I think what really made the difference is what Bontrager calls the Headmaster II a “One-handed fit system with premier look and feel.” This is the retention system that holds it on your head. It is comfortable, secure and you almost don’t notice it is there when you are wearing it. Yet during my first ride, (which was a mountain bike ride) I didn’t find myself needing to or feeling the need to keep adjusting the helmet. Note: Bontrager also makes the Specter XR that comes with a visor that is more mountain bike oriented it. The other thing I really like about the helmet is the comfort of the straps right out of the box. With other helmets the straps aren’t comfortable the first few times or any time you wear the helmet. Not the case with the Specter. The straps are super easy to adjust/set up with the LockDown strap dividers. The marketing folks at Bontrager say that they “make strap management simple” and I agree.

The helmet is light and the air flow is really good. Maybe it is my imagination but this helmet seems to ride a little quieter then my other helmets. I think it is a combination of well thought out design and the ability to be able to get the straps to lay flat where you want them. They are plenty of light helmets with good air flow available for purchase these days. What I think sets apart the Specter from other helmets is the management of the airflow and the reduced noise.

Specter XR Helmet

Specter XR

The helmet comes with AgION fit pads “wicking antimicrobial pads completely eliminate odors” How these hold up and smell will be the next true test of the helmet. I always seem to wear out the pads before I have met the life expectancy of the helmet. I am wondering if the better fit of the helmet will decrease the wear and tear on the padding. Time will tell and I will let you know. Lots of stuff is not marketed as “antimicrobial” so I am looking forward to seeing how well that holds up.

A few other things are worth mentioning and good reasons to try out the Specter. Like all Bontrager products the Specter comes with the Unconditional Bontrager Guarantee. Ride it and if you don’t love it in the first thirty days you can exchange it. The Specter also comes with a Crash Replacement Guarantee – Free replacement if your helmet is involved in a crash during the first year of ownership


The Specter has certainly earned the right to be my helmet of choice for awhile.

Did you know? You should replace your helmet every three to five years even if you haven’t crashed it.

Retail: $139.99

Tech Information

Colors: White/Red/Black – White (my color of choice) – Black/Grey – Black/Red – Black/White – Blue/White

Bontrager S 52-56cm 270g
Bontrager M 54-60cm 300g
Bontrager L 58-64cm 340g

DumondeTech1Dumonde Tech lubricant is quickly becoming a favorite among the shop staff. Rick has been advocating that we carry Dumonde Tech as it is his personal favorite. A few months ago we received our first shipment. We are rapidly seeing why it’s his favorite. Steven likes the fact that “it’s very clean, other lubes turn everything black and oily”

Rick said with his old lube he used to “clean his chain weekly or every other week, with Dumonde that need is almost eliminated” Now to keep the chain clean Rick recommends to just wipe off the dirty lube between applications no need to reapply.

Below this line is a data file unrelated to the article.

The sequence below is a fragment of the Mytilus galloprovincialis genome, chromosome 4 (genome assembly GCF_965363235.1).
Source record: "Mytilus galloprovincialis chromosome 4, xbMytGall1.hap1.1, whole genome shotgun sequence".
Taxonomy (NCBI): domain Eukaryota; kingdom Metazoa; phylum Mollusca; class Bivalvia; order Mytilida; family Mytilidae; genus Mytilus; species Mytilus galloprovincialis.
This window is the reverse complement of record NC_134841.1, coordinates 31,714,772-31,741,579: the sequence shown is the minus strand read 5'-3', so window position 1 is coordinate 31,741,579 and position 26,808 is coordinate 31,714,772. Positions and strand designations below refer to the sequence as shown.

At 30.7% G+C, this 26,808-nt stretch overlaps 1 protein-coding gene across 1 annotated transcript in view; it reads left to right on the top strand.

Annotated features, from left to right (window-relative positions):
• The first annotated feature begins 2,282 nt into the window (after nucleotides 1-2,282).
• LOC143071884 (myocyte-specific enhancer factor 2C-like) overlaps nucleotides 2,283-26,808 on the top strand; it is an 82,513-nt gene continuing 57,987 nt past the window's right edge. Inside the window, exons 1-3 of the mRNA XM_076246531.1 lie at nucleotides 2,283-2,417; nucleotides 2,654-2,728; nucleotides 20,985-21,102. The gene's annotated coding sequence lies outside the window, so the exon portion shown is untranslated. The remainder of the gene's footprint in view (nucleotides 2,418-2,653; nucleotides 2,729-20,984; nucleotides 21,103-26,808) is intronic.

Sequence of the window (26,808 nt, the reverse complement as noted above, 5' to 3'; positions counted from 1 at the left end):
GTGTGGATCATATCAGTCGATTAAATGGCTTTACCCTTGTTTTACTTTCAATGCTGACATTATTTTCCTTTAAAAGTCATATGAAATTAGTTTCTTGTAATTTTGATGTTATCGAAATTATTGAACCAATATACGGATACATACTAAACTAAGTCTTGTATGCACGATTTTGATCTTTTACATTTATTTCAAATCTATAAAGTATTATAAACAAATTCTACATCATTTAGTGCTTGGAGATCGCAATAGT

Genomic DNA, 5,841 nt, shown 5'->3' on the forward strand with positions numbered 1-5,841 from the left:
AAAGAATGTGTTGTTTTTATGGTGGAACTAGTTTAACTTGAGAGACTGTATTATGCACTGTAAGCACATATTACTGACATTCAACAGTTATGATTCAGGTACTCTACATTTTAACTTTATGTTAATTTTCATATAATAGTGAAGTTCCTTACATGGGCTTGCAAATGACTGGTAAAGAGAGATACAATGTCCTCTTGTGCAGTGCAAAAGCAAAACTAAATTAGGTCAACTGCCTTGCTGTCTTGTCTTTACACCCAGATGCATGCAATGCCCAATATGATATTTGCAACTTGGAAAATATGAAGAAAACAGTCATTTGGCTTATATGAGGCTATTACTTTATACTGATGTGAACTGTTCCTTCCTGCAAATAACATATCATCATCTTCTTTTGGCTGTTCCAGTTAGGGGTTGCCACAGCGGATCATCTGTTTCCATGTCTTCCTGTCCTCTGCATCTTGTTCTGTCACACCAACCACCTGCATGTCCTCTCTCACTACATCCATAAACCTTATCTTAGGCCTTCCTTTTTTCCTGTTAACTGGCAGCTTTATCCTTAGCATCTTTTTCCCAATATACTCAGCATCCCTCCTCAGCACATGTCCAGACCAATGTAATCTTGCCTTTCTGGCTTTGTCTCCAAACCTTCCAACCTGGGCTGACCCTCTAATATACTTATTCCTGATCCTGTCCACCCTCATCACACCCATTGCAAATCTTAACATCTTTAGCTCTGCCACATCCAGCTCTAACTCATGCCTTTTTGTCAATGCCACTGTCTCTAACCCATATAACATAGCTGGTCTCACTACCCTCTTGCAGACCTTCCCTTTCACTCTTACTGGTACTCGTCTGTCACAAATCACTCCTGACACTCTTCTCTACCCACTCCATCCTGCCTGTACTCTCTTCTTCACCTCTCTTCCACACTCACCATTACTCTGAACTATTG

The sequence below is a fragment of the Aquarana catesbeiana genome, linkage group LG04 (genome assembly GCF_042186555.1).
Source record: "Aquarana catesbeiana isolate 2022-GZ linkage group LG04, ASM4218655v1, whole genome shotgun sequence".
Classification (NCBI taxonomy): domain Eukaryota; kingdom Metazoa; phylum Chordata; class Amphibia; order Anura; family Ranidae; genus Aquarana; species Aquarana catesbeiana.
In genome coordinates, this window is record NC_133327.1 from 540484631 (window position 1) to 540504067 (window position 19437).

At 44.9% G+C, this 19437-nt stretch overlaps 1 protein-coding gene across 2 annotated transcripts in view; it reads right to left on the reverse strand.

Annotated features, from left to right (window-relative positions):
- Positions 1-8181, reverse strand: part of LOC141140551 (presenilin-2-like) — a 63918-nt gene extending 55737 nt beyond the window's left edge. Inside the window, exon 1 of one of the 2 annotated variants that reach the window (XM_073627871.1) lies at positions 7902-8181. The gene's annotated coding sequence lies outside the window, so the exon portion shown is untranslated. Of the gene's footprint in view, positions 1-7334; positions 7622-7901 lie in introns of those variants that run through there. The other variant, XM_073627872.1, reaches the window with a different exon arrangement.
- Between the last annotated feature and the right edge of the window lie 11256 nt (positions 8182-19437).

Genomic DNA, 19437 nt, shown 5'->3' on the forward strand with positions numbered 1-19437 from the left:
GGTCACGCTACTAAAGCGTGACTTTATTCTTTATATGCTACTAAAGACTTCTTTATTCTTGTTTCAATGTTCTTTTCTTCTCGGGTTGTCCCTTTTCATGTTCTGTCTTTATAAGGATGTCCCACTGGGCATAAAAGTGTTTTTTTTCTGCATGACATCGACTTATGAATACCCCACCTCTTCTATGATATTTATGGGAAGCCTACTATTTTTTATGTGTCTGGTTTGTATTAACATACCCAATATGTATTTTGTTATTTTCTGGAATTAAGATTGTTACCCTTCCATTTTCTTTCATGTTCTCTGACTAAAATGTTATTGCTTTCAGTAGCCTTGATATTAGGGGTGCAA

One issue we have seen in the past with other dry lubes is that with overuse they can destroy the chain. That is not an issue with Dumonde Tech

Here is what Dumonde says makes their lube superior:

  • Liquid plastic forms long-lasting coat on all chain surfaces
  • “Riding in” forms an extremely low-friction plating
  • Plating bonds to chain; can’t be washed off
  • Components stay cleaner, last longer, run quieter
  • Extremely durable, outlasts all other chain lubes
  • Use less, last longer, saves you money

Dumonde Tech is offered in Lite and Original BCL. The Lite is as its name says, less concentrated. The original is more concentrated and there for more durable. The company recommends the Lite for road riding and the Original for mountain biking which our experience with using it agrees with their recommendation.

If you are looking for a lubricant that runs quiet, leaves your chain clean and is lower maintenance without sacrificing performance we recommend that you check out Dumonde Tech.

by Ernest Freeland

endura vestThe vest, an often overlooked piece of cycling clothing but in my opinion one of the most versatile pieces you can own. You can use the vest in the spring and the fall for those in between days. It’s like an extra layer that isn’t bulky like a full layer. It is the perfect piece to take the edge off on those chiller days. Then when you are done it stores away easily. Surprisingly a vest can be utilized when the weather is pretty cool, so don’t think the vest has a limited weather range.

The vest can be used in many different combinations. One of my favorites is to pair it with a short sleeve jersey and arm warmers usually in temps in the low sixties and certainly when the temps are in the upper 50’s. I used to be a fan of a light jacket for cool weather but grew tired of all the extra wind age it creates and flapping noise it makes. This combination offers you lots of flexibility depending on the conditions. You can pull off your arm warmers if you like or shed the vest and leave the arm warmers on. A benefit of both arm warmers and vests is that they don’t take up much room when you need to carry them with you.